Does Lieberman Believe in the IDF Code of Ethics?

The news that MK Avigdor Lieberman will be our new Minister of Defense was crushing. The problem is not that he doesn’t know anything about the army. The problem is his values. He is the Israeli leader who led the defense of Sergeant Elor Azaria, the soldier who shot a Palestinian terrorist after the terrorist had already been neutralized and was lying on the ground. Apparently Minister Lieberman never read the army’s Ruah Tzahal, Code of Ethics at the core of which is the following statement:

The Purity of Arms – IDF Code of Ethics: The soldier will use his arms and his force for the execution of the mission only, only, only with the measure (of force) required for that (mission), and he will protect the image of the human being (tzelem enosh) even in battle. The soldier will not use his arms and his force to hurt people who are not soldiers, and [will not hurt] captives.  And he will do everything in his power to prevent harm to their lives, their bodies, their dignity, and their property.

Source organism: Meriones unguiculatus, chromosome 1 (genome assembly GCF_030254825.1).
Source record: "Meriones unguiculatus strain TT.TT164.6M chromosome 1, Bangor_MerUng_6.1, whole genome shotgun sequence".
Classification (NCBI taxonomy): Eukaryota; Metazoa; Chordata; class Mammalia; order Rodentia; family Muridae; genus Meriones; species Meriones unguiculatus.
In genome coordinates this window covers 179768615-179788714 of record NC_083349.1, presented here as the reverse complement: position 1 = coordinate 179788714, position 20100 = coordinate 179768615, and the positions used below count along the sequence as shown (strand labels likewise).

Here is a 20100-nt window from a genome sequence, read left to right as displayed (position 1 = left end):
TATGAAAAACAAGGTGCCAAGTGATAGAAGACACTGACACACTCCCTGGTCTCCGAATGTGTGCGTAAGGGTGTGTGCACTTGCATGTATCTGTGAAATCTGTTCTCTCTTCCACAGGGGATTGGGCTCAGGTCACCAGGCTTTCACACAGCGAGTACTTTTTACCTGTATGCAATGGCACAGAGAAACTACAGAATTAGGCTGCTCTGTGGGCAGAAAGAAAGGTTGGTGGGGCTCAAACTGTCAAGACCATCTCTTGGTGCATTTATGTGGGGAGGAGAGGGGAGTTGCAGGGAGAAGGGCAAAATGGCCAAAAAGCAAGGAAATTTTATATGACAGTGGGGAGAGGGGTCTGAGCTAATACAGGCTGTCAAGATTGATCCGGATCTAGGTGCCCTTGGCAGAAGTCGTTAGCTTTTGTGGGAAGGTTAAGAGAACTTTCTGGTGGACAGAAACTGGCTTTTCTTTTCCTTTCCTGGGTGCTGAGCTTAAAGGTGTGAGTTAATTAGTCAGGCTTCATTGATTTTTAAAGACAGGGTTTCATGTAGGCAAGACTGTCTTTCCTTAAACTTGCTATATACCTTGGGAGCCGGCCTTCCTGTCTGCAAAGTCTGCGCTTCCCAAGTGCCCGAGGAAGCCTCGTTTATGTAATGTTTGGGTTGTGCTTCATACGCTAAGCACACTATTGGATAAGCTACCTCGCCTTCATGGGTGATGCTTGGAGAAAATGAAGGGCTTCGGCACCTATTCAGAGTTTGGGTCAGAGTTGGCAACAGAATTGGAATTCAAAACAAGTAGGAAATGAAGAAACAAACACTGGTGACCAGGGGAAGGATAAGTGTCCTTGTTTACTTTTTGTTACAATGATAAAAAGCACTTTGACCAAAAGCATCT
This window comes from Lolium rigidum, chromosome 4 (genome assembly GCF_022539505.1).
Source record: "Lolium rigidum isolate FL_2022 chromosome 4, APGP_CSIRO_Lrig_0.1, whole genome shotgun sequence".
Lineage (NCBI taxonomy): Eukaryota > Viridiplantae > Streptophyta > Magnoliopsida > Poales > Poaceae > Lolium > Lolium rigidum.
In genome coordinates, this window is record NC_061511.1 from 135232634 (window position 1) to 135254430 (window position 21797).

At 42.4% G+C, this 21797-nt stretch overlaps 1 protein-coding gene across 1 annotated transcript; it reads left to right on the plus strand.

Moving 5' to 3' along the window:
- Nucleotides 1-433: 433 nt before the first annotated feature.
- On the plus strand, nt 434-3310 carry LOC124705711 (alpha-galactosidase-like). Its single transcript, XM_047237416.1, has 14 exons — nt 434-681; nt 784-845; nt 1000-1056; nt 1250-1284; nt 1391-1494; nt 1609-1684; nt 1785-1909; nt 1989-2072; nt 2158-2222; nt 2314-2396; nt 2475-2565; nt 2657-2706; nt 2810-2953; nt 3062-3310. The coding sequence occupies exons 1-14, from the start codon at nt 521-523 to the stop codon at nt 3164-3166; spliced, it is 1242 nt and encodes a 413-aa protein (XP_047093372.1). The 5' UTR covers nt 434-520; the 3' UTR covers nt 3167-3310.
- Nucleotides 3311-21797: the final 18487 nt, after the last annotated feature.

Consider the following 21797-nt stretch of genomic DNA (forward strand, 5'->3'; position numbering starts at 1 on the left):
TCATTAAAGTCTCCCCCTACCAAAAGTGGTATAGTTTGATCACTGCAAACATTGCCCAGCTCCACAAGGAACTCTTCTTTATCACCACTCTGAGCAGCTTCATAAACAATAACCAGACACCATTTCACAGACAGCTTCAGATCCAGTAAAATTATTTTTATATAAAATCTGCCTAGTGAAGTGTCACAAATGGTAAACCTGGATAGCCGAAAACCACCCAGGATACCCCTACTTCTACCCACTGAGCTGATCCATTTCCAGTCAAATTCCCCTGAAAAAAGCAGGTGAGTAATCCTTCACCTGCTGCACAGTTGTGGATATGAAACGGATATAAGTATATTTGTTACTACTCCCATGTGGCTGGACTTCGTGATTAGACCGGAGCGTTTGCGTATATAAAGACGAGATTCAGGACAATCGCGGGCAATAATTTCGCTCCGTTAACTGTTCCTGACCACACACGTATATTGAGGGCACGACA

(only only only = בלבד אך ורק)

It could not be clearer.  When it is crunch time and human life is on the line—there is no such thing as being right wing or left wing. There is only moral and not moral. From Jewish values and from the shards of Jewish memory the leaders of our army have adopted a code that every Israeli can be proud to affirm. We can look ourselves in the mirror and not shudder. We come from 4,000 years of a people who tried to bring to the world the idea that every human being is created b’tzelem, in the image of the Holy One of Blessing.  Every soldier is given a laminated card that contains these and other similar words to keep in their pocket.  That’s who we are and who we are trying to be.

Now it is time for all of us to raise our voices and to say clearly—every minister in every government must affirm their support of the IDF Code of Ethics.  That includes our prime minister. That’s the “loyalty oath” that we should insist on—adherence to the values of our tradition and how those values are framed by the leaders of our armed forces  Foremost among those values is the insistence upon respecting the bodies of every human being, including our enemies. If we fail to insist upon these values we will deserve whatever happens to us for we will have shown that our Judaism doesn’t mean anything in the real world.

About the Author
Bill Berk was born in California and graduated college from the University of California, Berkeley. He attended rabbinical school (HUC) and served congregations in Palo Alto and Phoenix. Bill made aliyah in 2006, and worked at the Hartman Institute running their educational programs for rabbis. He has worked at Keshet and Makor in the field of educational travel.